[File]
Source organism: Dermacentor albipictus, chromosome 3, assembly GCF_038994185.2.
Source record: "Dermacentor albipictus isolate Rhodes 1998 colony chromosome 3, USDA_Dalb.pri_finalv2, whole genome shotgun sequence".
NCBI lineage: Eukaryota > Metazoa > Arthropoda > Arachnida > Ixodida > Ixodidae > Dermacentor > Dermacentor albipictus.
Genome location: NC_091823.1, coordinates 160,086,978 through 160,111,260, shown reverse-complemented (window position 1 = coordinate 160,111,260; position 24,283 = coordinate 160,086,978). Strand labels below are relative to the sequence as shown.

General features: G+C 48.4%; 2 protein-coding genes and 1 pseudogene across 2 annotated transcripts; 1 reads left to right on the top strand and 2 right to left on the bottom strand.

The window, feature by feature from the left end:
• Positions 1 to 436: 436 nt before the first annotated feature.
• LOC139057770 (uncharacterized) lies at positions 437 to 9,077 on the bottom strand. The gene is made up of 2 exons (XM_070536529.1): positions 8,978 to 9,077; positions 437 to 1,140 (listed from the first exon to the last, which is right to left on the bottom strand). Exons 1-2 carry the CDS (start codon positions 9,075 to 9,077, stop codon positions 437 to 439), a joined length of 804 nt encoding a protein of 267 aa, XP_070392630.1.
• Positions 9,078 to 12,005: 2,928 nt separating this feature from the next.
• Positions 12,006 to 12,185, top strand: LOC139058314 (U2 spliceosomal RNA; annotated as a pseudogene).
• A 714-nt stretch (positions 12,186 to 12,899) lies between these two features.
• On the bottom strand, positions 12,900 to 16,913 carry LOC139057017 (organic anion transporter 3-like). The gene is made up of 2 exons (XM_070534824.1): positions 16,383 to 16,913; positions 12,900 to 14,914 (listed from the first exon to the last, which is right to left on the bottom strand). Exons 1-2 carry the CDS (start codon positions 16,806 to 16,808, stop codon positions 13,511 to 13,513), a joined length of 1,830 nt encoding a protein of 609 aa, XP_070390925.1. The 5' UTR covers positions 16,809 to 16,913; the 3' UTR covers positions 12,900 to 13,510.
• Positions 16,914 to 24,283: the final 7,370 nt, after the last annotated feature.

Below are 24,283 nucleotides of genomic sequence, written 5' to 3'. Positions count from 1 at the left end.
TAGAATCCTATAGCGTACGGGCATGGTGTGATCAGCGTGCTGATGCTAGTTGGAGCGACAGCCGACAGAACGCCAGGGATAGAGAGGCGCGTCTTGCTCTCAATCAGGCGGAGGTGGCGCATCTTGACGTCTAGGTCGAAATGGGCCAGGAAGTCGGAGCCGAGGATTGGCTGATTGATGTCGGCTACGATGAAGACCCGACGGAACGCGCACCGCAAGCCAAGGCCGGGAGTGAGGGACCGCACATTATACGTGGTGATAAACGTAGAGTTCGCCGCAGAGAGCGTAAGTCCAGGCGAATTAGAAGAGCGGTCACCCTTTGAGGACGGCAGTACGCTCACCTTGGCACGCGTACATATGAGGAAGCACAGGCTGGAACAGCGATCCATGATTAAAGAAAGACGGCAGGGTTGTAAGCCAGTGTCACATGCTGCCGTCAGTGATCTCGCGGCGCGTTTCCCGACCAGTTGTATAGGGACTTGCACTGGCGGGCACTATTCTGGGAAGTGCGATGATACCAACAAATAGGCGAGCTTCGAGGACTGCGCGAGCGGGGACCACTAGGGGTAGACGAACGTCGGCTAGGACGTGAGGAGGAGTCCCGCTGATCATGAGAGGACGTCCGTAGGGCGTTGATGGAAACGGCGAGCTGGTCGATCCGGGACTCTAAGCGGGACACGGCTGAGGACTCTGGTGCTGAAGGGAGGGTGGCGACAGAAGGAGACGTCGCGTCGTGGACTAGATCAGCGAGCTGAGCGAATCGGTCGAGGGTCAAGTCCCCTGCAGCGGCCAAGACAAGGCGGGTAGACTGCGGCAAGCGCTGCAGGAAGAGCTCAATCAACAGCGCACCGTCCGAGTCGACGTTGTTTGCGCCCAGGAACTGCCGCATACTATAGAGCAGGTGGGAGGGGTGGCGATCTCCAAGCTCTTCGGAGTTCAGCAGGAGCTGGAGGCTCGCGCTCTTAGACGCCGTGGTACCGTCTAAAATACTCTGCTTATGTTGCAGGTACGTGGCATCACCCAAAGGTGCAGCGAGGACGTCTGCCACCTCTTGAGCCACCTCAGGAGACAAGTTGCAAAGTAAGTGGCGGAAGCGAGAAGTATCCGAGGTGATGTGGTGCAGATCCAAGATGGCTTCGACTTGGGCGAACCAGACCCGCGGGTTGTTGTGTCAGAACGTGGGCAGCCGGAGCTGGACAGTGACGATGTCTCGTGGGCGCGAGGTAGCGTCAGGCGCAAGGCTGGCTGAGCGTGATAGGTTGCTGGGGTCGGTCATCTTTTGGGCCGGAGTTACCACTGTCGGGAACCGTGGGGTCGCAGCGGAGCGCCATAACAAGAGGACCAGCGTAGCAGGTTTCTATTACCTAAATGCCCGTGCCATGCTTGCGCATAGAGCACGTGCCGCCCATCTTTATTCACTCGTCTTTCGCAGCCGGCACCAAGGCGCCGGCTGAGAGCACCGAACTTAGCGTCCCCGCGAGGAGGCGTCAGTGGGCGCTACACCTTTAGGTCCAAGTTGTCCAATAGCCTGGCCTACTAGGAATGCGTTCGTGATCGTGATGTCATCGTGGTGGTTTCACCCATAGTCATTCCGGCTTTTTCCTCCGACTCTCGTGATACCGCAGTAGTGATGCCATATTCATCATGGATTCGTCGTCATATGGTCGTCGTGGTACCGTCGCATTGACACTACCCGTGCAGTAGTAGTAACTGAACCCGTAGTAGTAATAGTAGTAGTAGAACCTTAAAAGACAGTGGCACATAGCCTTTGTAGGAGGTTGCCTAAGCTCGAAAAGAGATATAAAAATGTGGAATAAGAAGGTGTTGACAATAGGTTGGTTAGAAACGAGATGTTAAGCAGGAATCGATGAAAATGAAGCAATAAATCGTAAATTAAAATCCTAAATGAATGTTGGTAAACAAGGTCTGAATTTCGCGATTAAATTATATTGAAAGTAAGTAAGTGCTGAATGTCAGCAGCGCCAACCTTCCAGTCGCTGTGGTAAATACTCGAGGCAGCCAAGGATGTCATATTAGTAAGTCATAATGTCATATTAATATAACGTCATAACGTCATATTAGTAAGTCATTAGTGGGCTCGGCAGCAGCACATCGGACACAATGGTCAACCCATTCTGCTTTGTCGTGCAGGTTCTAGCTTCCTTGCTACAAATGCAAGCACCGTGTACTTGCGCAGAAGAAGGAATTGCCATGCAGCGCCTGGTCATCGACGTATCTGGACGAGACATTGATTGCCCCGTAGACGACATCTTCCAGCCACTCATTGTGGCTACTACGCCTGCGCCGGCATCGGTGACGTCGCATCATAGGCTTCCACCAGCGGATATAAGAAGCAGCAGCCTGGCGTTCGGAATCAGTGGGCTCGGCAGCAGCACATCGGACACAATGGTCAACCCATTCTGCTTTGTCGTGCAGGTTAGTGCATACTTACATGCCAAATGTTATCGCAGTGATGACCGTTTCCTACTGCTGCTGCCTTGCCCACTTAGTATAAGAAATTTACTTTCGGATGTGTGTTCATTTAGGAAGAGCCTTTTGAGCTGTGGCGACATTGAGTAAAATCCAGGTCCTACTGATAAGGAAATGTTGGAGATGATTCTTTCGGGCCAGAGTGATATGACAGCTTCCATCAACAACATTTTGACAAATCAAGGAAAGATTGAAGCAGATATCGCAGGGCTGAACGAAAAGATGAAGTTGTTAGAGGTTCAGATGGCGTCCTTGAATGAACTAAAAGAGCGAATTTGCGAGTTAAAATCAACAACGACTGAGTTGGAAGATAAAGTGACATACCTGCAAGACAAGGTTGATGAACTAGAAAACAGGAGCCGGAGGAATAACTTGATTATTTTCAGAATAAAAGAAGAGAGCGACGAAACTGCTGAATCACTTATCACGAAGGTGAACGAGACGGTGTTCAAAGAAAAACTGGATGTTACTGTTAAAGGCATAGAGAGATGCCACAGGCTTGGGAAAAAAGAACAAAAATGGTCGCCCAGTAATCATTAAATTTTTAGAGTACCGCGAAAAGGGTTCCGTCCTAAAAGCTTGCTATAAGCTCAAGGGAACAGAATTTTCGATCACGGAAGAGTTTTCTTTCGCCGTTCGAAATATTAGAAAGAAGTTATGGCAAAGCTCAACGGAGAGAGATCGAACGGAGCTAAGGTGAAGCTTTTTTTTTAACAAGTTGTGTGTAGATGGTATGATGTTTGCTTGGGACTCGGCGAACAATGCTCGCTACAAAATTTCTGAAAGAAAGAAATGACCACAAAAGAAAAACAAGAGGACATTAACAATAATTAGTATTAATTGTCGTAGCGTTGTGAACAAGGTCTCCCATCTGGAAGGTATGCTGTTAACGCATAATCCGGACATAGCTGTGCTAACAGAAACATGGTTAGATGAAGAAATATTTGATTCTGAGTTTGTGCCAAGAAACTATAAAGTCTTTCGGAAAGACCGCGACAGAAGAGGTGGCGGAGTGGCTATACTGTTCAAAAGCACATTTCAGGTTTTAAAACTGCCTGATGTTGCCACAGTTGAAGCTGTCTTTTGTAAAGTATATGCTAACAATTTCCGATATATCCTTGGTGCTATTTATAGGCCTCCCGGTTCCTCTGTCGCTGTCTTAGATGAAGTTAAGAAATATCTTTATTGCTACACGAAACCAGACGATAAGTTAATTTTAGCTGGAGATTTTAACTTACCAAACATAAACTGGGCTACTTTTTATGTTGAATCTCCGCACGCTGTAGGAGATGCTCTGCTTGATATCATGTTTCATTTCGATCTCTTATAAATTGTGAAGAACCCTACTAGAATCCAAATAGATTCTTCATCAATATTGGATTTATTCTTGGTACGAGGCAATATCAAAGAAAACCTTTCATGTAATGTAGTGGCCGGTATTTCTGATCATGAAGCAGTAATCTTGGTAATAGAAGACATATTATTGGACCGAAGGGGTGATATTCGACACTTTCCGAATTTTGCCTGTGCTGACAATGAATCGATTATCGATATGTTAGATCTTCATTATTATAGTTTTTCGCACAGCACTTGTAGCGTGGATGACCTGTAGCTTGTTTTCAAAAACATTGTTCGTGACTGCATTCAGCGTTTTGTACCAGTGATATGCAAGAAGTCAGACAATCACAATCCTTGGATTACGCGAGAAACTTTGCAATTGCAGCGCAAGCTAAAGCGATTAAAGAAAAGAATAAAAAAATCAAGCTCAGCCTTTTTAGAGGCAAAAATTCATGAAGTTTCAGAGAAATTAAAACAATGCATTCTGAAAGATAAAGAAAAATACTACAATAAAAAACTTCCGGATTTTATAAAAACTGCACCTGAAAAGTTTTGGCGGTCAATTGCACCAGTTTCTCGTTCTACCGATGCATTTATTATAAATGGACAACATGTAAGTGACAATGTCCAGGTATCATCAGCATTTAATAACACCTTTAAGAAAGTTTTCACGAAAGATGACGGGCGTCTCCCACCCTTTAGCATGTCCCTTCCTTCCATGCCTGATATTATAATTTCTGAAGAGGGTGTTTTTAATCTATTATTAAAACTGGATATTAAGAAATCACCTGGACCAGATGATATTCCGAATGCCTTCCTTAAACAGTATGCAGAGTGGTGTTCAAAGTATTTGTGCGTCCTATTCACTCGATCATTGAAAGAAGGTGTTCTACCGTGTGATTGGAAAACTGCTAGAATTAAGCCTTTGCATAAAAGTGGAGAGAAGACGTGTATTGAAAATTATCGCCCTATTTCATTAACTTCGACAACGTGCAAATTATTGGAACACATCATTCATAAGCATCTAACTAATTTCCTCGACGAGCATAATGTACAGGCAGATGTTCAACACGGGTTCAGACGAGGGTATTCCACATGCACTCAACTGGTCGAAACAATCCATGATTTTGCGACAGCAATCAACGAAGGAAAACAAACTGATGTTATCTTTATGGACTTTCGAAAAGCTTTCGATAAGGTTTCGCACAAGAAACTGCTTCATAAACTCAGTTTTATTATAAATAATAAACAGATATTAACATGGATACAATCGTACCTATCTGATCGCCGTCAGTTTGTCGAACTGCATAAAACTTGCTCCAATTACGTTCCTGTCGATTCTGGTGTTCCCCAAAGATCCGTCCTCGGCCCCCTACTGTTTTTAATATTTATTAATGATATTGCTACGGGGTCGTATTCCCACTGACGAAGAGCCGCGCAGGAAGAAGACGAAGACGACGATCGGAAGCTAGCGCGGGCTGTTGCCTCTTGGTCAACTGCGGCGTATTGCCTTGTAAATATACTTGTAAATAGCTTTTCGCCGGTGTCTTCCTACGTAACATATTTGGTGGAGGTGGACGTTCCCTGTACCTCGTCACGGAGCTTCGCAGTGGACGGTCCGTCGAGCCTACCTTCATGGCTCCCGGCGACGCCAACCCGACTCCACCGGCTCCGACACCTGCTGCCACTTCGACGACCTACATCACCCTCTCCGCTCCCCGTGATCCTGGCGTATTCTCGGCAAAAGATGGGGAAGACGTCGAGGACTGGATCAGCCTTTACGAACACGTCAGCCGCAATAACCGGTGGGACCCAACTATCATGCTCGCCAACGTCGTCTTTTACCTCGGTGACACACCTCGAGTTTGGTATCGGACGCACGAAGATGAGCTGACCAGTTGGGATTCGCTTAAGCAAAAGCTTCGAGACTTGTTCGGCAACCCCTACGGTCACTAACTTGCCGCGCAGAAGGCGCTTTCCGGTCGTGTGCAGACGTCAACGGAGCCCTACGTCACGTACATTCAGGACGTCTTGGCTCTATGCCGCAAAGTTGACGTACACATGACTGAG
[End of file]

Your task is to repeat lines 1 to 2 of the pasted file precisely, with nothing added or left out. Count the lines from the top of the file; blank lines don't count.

Source organism: Dermacentor albipictus, chromosome 3, assembly GCF_038994185.2.
Source record: "Dermacentor albipictus isolate Rhodes 1998 colony chromosome 3, USDA_Dalb.pri_finalv2, whole genome shotgun sequence".